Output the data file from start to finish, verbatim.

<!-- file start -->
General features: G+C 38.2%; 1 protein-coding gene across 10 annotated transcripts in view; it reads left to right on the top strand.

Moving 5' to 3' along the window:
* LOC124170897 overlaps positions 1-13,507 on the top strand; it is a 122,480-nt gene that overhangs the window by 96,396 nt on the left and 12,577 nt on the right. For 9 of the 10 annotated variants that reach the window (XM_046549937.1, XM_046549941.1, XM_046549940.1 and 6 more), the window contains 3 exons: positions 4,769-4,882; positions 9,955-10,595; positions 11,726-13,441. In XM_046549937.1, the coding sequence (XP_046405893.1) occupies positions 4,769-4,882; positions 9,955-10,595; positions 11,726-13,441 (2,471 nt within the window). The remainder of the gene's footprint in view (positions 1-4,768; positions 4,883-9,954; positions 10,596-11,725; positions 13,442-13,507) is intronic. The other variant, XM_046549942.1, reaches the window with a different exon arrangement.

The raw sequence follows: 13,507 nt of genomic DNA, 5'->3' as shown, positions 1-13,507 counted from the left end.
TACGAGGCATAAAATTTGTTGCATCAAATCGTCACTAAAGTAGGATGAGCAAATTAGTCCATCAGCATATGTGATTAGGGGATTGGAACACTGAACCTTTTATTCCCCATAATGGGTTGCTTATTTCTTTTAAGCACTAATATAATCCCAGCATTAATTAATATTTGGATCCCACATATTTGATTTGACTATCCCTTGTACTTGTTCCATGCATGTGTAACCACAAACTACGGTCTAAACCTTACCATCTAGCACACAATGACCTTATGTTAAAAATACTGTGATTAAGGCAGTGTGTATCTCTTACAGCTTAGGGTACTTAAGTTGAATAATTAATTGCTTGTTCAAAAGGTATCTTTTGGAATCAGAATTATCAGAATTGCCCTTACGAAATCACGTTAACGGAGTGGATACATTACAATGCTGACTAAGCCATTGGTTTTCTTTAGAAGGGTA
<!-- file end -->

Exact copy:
General features: G+C 38.2%; 1 protein-coding gene across 10 annotated transcripts in view; it reads left to right on the top strand.

Moving 5' to 3' along the window:
* LOC124170897 overlaps positions 1-13,507 on the top strand; it is a 122,480-nt gene that overhangs the window by 96,396 nt on the left and 12,577 nt on the right. For 9 of the 10 annotated variants that reach the window (XM_046549937.1, XM_046549941.1, XM_046549940.1 and 6 more), the window contains 3 exons: positions 4,769-4,882; positions 9,955-10,595; positions 11,726-13,441. In XM_046549937.1, the coding sequence (XP_046405893.1) occupies positions 4,769-4,882; positions 9,955-10,595; positions 11,726-13,441 (2,471 nt within the window). The remainder of the gene's footprint in view (positions 1-4,768; positions 4,883-9,954; positions 10,596-11,725; positions 13,442-13,507) is intronic. The other variant, XM_046549942.1, reaches the window with a different exon arrangement.

The raw sequence follows: 13,507 nt of genomic DNA, 5'->3' as shown, positions 1-13,507 counted from the left end.
TACGAGGCATAAAATTTGTTGCATCAAATCGTCACTAAAGTAGGATGAGCAAATTAGTCCATCAGCATATGTGATTAGGGGATTGGAACACTGAACCTTTTATTCCCCATAATGGGTTGCTTATTTCTTTTAAGCACTAATATAATCCCAGCATTAATTAATATTTGGATCCCACATATTTGATTTGACTATCCCTTGTACTTGTTCCATGCATGTGTAACCACAAACTACGGTCTAAACCTTACCATCTAGCACACAATGACCTTATGTTAAAAATACTGTGATTAAGGCAGTGTGTATCTCTTACAGCTTAGGGTACTTAAGTTGAATAATTAATTGCTTGTTCAAAAGGTATCTTTTGGAATCAGAATTATCAGAATTGCCCTTACGAAATCACGTTAACGGAGTGGATACATTACAATGCTGACTAAGCCATTGGTTTTCTTTAGAAGGGTA